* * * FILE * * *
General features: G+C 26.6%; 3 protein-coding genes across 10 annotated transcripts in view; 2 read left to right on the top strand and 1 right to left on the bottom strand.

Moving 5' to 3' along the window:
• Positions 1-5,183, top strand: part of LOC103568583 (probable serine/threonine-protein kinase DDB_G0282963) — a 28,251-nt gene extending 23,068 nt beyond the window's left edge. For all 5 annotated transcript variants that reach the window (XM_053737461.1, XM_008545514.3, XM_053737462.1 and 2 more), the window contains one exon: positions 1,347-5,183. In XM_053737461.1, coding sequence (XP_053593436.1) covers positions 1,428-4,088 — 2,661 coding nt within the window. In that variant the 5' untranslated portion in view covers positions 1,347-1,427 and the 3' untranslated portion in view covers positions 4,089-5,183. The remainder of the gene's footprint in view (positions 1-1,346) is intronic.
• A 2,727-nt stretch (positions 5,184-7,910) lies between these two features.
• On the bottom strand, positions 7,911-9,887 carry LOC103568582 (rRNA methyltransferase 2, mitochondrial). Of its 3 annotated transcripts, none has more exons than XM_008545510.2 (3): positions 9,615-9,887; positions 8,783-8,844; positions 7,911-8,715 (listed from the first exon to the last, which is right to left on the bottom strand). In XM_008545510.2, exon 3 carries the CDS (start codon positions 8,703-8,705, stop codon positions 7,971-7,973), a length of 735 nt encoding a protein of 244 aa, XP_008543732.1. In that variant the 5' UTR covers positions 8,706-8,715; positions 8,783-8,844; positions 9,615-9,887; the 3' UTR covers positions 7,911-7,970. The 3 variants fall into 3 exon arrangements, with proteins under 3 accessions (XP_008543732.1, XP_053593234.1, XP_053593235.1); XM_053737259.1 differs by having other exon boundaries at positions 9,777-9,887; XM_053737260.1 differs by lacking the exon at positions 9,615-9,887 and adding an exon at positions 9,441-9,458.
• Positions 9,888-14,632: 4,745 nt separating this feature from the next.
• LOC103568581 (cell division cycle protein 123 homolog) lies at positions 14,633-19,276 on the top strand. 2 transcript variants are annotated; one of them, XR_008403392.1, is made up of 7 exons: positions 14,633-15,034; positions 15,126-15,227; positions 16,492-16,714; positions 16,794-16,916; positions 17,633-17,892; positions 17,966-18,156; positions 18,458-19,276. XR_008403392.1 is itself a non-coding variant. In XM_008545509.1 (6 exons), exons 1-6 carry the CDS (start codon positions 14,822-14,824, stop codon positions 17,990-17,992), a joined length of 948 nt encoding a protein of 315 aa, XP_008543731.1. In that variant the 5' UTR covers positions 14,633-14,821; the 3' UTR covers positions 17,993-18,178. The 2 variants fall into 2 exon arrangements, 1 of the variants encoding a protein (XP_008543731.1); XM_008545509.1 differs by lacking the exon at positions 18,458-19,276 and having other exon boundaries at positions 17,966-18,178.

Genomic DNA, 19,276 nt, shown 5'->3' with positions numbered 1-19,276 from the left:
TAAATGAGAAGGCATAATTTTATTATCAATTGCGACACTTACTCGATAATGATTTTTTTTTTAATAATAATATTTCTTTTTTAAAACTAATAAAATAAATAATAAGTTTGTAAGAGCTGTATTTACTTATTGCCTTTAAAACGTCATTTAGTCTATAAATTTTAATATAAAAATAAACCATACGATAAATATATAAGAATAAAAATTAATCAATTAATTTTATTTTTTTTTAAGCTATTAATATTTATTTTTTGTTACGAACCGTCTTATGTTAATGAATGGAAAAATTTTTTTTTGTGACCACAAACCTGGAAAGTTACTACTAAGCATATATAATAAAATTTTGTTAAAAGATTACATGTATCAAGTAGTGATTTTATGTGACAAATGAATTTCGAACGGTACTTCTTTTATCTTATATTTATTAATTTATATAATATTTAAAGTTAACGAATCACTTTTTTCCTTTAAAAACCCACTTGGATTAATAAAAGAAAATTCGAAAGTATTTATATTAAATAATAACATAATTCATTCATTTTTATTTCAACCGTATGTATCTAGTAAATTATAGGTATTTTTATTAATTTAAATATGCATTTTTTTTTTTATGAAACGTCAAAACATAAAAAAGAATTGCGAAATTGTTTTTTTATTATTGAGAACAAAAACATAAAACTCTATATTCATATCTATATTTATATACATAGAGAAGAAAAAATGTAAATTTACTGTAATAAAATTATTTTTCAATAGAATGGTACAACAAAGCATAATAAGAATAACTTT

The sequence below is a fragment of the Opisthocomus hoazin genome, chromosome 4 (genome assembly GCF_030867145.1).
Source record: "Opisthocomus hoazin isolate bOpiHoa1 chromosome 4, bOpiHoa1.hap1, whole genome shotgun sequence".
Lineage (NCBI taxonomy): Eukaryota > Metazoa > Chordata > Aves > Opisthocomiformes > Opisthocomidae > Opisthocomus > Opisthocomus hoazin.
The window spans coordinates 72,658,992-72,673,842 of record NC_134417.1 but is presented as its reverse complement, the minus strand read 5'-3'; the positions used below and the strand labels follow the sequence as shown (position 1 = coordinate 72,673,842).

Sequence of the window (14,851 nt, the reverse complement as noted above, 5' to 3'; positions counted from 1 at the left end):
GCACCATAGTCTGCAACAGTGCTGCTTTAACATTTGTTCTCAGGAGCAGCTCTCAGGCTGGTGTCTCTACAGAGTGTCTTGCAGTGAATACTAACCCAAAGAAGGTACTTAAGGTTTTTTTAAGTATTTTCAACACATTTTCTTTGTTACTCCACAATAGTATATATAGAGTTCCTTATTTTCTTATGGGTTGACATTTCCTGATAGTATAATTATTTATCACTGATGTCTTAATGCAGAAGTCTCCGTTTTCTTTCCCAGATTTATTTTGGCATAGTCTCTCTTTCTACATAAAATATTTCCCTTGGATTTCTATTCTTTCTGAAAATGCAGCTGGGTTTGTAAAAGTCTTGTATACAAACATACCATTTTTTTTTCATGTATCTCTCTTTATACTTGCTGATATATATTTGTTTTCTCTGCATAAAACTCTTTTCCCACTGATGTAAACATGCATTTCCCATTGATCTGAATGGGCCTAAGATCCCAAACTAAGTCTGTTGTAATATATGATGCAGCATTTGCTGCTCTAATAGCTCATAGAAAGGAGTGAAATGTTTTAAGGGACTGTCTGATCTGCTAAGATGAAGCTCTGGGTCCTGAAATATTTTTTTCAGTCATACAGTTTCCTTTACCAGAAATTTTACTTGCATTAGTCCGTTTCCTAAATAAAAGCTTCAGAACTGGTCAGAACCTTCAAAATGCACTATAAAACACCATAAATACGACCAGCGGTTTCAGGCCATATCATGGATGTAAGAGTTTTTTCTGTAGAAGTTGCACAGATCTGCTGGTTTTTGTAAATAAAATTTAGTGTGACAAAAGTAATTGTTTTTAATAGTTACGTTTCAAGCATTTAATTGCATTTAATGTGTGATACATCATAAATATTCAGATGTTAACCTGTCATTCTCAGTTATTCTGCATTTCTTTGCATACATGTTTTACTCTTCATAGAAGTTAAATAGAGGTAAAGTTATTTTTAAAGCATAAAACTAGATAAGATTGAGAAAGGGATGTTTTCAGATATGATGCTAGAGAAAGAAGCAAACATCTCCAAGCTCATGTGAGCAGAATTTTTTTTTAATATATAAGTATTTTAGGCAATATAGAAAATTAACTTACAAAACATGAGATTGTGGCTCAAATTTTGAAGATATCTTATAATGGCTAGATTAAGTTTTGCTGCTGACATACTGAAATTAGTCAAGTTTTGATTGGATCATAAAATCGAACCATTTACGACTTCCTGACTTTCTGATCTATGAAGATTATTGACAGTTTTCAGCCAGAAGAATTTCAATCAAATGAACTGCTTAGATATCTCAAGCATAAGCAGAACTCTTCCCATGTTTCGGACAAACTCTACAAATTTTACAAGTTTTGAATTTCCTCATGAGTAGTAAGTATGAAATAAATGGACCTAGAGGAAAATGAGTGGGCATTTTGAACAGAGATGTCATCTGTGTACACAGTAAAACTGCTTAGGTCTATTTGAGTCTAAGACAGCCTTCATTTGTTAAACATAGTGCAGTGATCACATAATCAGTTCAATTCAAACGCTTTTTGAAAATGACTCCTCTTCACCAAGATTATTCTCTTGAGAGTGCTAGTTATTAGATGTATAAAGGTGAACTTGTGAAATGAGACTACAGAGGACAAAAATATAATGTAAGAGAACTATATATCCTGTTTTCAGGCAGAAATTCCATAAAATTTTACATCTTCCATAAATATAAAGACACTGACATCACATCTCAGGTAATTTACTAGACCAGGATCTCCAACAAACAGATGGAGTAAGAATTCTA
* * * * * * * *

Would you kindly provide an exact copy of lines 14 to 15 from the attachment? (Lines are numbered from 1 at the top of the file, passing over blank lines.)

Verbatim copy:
Sequence of the window (14,851 nt, the reverse complement as noted above, 5' to 3'; positions counted from 1 at the left end):
GCACCATAGTCTGCAACAGTGCTGCTTTAACATTTGTTCTCAGGAGCAGCTCTCAGGCTGGTGTCTCTACAGAGTGTCTTGCAGTGAATACTAACCCAAAGAAGGTACTTAAGGTTTTTTTAAGTATTTTCAACACATTTTCTTTGTTACTCCACAATAGTATATATAGAGTTCCTTATTTTCTTATGGGTTGACATTTCCTGATAGTATAATTATTTATCACTGATGTCTTAATGCAGAAGTCTCCGTTTTCTTTCCCAGATTTATTTTGGCATAGTCTCTCTTTCTACATAAAATATTTCCCTTGGATTTCTATTCTTTCTGAAAATGCAGCTGGGTTTGTAAAAGTCTTGTATACAAACATACCATTTTTTTTTCATGTATCTCTCTTTATACTTGCTGATATATATTTGTTTTCTCTGCATAAAACTCTTTTCCCACTGATGTAAACATGCATTTCCCATTGATCTGAATGGGCCTAAGATCCCAAACTAAGTCTGTTGTAATATATGATGCAGCATTTGCTGCTCTAATAGCTCATAGAAAGGAGTGAAATGTTTTAAGGGACTGTCTGATCTGCTAAGATGAAGCTCTGGGTCCTGAAATATTTTTTTCAGTCATACAGTTTCCTTTACCAGAAATTTTACTTGCATTAGTCCGTTTCCTAAATAAAAGCTTCAGAACTGGTCAGAACCTTCAAAATGCACTATAAAACACCATAAATACGACCAGCGGTTTCAGGCCATATCATGGATGTAAGAGTTTTTTCTGTAGAAGTTGCACAGATCTGCTGGTTTTTGTAAATAAAATTTAGTGTGACAAAAGTAATTGTTTTTAATAGTTACGTTTCAAGCATTTAATTGCATTTAATGTGTGATACATCATAAATATTCAGATGTTAACCTGTCATTCTCAGTTATTCTGCATTTCTTTGCATACATGTTTTACTCTTCATAGAAGTTAAATAGAGGTAAAGTTATTTTTAAAGCATAAAACTAGATAAGATTGAGAAAGGGATGTTTTCAGATATGATGCTAGAGAAAGAAGCAAACATCTCCAAGCTCATGTGAGCAGAATTTTTTTTTAATATATAAGTATTTTAGGCAATATAGAAAATTAACTTACAAAACATGAGATTGTGGCTCAAATTTTGAAGATATCTTATAATGGCTAGATTAAGTTTTGCTGCTGACATACTGAAATTAGTCAAGTTTTGATTGGATCATAAAATCGAACCATTTACGACTTCCTGACTTTCTGATCTATGAAGATTATTGACAGTTTTCAGCCAGAAGAATTTCAATCAAATGAACTGCTTAGATATCTCAAGCATAAGCAGAACTCTTCCCATGTTTCGGACAAACTCTACAAATTTTACAAGTTTTGAATTTCCTCATGAGTAGTAAGTATGAAATAAATGGACCTAGAGGAAAATGAGTGGGCATTTTGAACAGAGATGTCATCTGTGTACACAGTAAAACTGCTTAGGTCTATTTGAGTCTAAGACAGCCTTCATTTGTTAAACATAGTGCAGTGATCACATAATCAGTTCAATTCAAACGCTTTTTGAAAATGACTCCTCTTCACCAAGATTATTCTCTTGAGAGTGCTAGTTATTAGATGTATAAAGGTGAACTTGTGAAATGAGACTACAGAGGACAAAAATATAATGTAAGAGAACTATATATCCTGTTTTCAGGCAGAAATTCCATAAAATTTTACATCTTCCATAAATATAAAGACACTGACATCACATCTCAGGTAATTTACTAGACCAGGATCTCCAACAAACAGATGGAGTAAGAATTCTA